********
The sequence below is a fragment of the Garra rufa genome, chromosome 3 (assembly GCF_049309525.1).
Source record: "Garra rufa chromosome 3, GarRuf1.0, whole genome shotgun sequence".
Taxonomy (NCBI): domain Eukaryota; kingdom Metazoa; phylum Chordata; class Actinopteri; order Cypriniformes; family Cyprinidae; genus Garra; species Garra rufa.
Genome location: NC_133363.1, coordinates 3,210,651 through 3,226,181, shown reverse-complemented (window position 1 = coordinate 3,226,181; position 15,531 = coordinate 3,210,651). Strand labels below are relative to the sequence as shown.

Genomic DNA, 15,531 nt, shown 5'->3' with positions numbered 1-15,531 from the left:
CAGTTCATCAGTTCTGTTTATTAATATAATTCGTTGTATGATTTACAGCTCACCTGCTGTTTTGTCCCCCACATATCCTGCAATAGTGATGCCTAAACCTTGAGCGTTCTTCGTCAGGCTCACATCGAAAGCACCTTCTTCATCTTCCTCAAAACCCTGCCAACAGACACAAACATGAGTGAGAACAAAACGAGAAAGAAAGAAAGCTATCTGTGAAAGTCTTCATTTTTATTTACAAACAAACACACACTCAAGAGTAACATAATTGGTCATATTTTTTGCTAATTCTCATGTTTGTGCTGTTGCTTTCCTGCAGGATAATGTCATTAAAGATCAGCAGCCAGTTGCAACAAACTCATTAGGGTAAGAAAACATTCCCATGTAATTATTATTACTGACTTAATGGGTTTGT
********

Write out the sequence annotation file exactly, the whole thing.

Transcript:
The sequence below is a fragment of the Garra rufa genome, chromosome 3 (assembly GCF_049309525.1).
Source record: "Garra rufa chromosome 3, GarRuf1.0, whole genome shotgun sequence".
Taxonomy (NCBI): domain Eukaryota; kingdom Metazoa; phylum Chordata; class Actinopteri; order Cypriniformes; family Cyprinidae; genus Garra; species Garra rufa.
Genome location: NC_133363.1, coordinates 3,210,651 through 3,226,181, shown reverse-complemented (window position 1 = coordinate 3,226,181; position 15,531 = coordinate 3,210,651). Strand labels below are relative to the sequence as shown.

Genomic DNA, 15,531 nt, shown 5'->3' with positions numbered 1-15,531 from the left:
CAGTTCATCAGTTCTGTTTATTAATATAATTCGTTGTATGATTTACAGCTCACCTGCTGTTTTGTCCCCCACATATCCTGCAATAGTGATGCCTAAACCTTGAGCGTTCTTCGTCAGGCTCACATCGAAAGCACCTTCTTCATCTTCCTCAAAACCCTGCCAACAGACACAAACATGAGTGAGAACAAAACGAGAAAGAAAGAAAGCTATCTGTGAAAGTCTTCATTTTTATTTACAAACAAACACACACTCAAGAGTAACATAATTGGTCATATTTTTTGCTAATTCTCATGTTTGTGCTGTTGCTTTCCTGCAGGATAATGTCATTAAAGATCAGCAGCCAGTTGCAACAAACTCATTAGGGTAAGAAAACATTCCCATGTAATTATTATTACTGACTTAATGGGTTTGT